Director: Christopher Beauchamp
Writer: Christopher Beauchamp
Cast: Christopher Beauchamp, Isabel Chua
Running time: 57mins
In the wake of a chaotic year, where so much has changed so quickly, arguably one of life’s most precious commodities is finding something which is still the same. It is comforting to know that regardless of us being thrust into a global health crisis living memory has not prepared us for, the sun will continue to rise in the east each morning, England’s football team is still clownishly inept, and Christopher Beauchamp is still making emotionally earnest, technically flawed films.
Our paths have crossed twice before, of course. Previously, Indy Film Library reviewed two of his films – Light and Mankind’s Superpower – and many of the same pros and cons apply to Beauchamp’s latest effort ONE, so I think it is worth revisiting something I said when addressing his earlier efforts.
One of the shortcomings we critics paradoxically have to ignore in our work is that our opinion does not have any more objective worth than the work we exalt or eviscerate, because ultimately whatever the ‘quality’ of the end result, the process of filmmaking can still be a valid end in itself. As I said before, like writing, poetry or painting, filmmaking can be cathartic, a therapeutic exercise in soul-searching which can help filmmakers come to terms with life’s most traumatic and sorrowful events.
Just as he did in his previous two films, Beauchamp admirably seeks to tackle his own past traumas through the medium of cinema – and if that helps him come to terms with the emotional turmoil he has endured through his early life, ONE will be worth it, whatever I have to say about it. Indeed, even with that caveat, there are a number of positives I would still like to attribute to this work – it is just there are so many more rushed or rough edges which needed attention before this should have been released for public consumption.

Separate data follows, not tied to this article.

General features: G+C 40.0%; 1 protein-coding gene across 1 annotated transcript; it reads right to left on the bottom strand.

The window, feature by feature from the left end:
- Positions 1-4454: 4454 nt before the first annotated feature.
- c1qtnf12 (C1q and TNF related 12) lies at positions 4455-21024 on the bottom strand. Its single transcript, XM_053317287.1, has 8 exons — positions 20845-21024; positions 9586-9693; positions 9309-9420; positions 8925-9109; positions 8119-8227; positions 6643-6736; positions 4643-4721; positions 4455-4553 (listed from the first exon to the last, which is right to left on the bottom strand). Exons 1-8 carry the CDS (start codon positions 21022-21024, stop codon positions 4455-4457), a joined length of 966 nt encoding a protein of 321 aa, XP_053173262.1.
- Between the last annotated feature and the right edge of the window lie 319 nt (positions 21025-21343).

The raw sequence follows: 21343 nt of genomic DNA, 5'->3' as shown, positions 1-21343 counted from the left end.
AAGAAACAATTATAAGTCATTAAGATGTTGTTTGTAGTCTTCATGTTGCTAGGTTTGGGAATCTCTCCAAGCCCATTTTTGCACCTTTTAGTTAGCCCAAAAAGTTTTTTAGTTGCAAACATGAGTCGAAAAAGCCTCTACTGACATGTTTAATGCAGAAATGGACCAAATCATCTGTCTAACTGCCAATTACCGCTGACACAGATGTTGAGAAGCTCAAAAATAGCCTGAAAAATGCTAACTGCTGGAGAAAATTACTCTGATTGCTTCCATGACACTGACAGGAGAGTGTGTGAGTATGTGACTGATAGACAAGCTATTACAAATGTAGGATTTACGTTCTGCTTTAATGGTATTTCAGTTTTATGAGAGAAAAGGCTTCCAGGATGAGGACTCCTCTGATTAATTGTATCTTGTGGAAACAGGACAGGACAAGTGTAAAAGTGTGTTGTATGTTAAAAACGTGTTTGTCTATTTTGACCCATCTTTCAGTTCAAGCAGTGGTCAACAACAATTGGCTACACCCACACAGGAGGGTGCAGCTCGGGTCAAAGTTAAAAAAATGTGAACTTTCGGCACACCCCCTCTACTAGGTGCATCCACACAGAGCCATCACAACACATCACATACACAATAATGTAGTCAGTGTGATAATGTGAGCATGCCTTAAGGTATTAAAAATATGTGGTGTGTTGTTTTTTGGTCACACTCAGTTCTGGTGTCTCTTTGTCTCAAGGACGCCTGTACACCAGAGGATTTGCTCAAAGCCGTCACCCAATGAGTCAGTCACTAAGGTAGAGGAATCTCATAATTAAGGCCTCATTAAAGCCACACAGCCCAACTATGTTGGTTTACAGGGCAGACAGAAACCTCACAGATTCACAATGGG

As he is wont to, Beauchamp again puts himself centre-stage in his own production – this time as Henry, a weathered and weary survivor in post-apocalyptic California. Having come through an unspecified cataclysm, Henry appears to be the only man left alive in the lifeless forests he spends the majority of the film traipsing through – reflecting wistfully on the past that has been wrenched so cruelly from him.
It is an emotional state which many people would have been familiar with before the coronavirus pandemic, but with close to 4 million deaths globally – a large portion of which were preventable – an even greater number will be now. To his credit, Beauchamp does a serviceable job of living up to that collective bereavement so many of us are enduring now, giving a moving and believable depiction of grief. His thousand-mile stare in moments of calm, and his deep, rasping sobs when he can no-longer escape thoughts of happier days show us that it is a grief that is eating away at him; and without any support, it seems inevitable it will consume him.
During flash-back sequences, we see Henry bask in the adoration of Emma (Isabel Chua), giving us a glimpse of just what it is that he is missing. Chua also puts in a solid performance – which represents a happy improvement on Beauchamp’s previous ventures, where he has appeared to be acting opposite shop-window dummies which have somehow groaned to life. Interjected with the sweet scenes of Emma and Henry dining, dancing, and planning for a future that would never come, we cut to the modern day, and our lone protagonist ambling through a deserted forest. Occasionally he pauses, and stares intently through the dense foliage as if hoping to spot another, impossible, figure there, or he lingers at a particular spot as though his lost partner might return to one of their old haunts. In certain amounts, it is truly heart-breaking to watch.